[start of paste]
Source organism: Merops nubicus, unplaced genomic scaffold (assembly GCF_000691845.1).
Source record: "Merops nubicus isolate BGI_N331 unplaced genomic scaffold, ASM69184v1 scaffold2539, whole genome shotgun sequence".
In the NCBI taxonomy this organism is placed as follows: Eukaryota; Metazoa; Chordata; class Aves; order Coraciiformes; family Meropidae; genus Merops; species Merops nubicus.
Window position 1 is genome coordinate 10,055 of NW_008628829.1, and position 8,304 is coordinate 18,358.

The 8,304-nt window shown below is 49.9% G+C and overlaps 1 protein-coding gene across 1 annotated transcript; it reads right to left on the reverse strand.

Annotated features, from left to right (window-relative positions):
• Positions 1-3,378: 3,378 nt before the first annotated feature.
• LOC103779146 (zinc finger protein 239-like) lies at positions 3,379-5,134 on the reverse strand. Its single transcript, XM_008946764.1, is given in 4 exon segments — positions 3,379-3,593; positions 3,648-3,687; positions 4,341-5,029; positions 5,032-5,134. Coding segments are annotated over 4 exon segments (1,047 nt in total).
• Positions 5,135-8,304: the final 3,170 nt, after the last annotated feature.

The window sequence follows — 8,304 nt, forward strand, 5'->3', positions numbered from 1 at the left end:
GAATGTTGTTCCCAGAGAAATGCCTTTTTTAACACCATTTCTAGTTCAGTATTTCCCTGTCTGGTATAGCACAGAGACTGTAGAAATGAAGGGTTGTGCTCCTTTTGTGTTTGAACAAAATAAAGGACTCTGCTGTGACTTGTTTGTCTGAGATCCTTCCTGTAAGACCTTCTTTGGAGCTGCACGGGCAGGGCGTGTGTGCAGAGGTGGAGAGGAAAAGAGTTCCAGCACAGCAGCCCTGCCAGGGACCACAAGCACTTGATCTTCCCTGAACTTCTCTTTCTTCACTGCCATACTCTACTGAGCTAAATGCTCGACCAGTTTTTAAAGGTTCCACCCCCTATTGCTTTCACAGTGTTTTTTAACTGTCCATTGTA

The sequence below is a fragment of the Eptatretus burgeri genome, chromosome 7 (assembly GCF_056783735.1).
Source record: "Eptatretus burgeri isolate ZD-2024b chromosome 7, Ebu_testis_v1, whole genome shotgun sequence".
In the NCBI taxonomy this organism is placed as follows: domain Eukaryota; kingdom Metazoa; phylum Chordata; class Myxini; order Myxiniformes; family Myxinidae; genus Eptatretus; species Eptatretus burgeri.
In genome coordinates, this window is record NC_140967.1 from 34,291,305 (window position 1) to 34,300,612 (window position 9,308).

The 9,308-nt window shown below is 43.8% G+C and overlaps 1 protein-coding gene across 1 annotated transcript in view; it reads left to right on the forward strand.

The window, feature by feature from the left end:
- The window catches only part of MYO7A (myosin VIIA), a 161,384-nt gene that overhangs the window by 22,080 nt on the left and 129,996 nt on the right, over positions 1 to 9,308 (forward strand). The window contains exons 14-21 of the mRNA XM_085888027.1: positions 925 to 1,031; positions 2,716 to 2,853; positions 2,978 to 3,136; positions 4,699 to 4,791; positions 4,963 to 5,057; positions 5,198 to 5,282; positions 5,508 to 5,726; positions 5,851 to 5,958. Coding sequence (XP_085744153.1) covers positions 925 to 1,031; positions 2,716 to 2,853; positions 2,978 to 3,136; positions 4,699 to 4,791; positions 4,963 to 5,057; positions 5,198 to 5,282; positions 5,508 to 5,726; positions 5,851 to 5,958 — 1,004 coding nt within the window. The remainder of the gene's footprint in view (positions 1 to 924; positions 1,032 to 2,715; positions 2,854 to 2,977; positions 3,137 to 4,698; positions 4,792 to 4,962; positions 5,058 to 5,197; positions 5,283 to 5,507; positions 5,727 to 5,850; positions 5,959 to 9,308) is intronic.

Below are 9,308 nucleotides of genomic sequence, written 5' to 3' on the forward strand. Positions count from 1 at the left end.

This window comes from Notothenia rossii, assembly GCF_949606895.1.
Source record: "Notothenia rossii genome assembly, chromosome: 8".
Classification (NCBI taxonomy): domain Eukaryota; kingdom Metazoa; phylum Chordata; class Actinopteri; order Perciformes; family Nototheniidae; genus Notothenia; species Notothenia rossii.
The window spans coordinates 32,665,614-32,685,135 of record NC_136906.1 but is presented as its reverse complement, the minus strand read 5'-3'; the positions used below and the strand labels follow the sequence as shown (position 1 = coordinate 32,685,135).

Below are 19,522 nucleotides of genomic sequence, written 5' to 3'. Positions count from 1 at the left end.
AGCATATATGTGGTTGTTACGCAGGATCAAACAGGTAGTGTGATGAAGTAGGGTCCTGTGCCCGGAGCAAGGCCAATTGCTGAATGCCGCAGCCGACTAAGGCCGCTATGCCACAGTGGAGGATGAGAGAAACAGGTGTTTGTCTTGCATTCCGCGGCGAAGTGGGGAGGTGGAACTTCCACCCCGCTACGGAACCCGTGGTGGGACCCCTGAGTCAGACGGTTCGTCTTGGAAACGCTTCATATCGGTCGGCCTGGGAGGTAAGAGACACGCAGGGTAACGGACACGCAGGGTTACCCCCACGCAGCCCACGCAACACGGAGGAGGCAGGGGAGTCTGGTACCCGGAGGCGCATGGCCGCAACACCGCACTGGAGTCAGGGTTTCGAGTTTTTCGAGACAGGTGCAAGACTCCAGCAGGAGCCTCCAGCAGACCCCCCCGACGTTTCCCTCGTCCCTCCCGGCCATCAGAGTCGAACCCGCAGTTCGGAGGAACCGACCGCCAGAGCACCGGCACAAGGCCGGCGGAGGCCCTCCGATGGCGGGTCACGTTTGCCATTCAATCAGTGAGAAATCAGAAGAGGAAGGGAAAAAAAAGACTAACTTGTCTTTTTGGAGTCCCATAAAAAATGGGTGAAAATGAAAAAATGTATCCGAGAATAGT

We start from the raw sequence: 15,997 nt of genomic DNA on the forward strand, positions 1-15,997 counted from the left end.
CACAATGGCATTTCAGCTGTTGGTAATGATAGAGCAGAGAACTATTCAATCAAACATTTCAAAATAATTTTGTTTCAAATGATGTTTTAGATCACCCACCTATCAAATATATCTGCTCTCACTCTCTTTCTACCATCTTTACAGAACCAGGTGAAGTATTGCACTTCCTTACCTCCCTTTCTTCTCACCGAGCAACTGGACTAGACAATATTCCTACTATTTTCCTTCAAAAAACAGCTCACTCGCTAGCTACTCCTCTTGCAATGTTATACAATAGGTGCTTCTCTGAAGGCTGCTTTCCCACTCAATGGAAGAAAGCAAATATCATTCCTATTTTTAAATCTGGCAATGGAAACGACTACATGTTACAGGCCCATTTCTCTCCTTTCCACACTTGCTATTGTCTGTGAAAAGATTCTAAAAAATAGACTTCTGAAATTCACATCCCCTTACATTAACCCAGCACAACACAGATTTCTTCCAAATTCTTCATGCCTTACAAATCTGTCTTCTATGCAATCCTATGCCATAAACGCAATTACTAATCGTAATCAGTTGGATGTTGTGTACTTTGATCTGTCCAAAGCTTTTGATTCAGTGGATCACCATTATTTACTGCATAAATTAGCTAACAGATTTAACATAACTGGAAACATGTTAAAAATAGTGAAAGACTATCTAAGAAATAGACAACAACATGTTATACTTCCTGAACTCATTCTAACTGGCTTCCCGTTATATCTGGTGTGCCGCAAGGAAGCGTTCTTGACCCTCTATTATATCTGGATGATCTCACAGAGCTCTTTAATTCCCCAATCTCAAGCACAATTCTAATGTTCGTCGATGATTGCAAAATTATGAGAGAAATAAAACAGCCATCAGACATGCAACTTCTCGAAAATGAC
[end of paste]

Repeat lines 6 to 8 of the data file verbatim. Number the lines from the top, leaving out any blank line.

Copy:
Annotated features, from left to right (window-relative positions):
• Positions 1-3,378: 3,378 nt before the first annotated feature.
• LOC103779146 (zinc finger protein 239-like) lies at positions 3,379-5,134 on the reverse strand. Its single transcript, XM_008946764.1, is given in 4 exon segments — positions 3,379-3,593; positions 3,648-3,687; positions 4,341-5,029; positions 5,032-5,134. Coding segments are annotated over 4 exon segments (1,047 nt in total).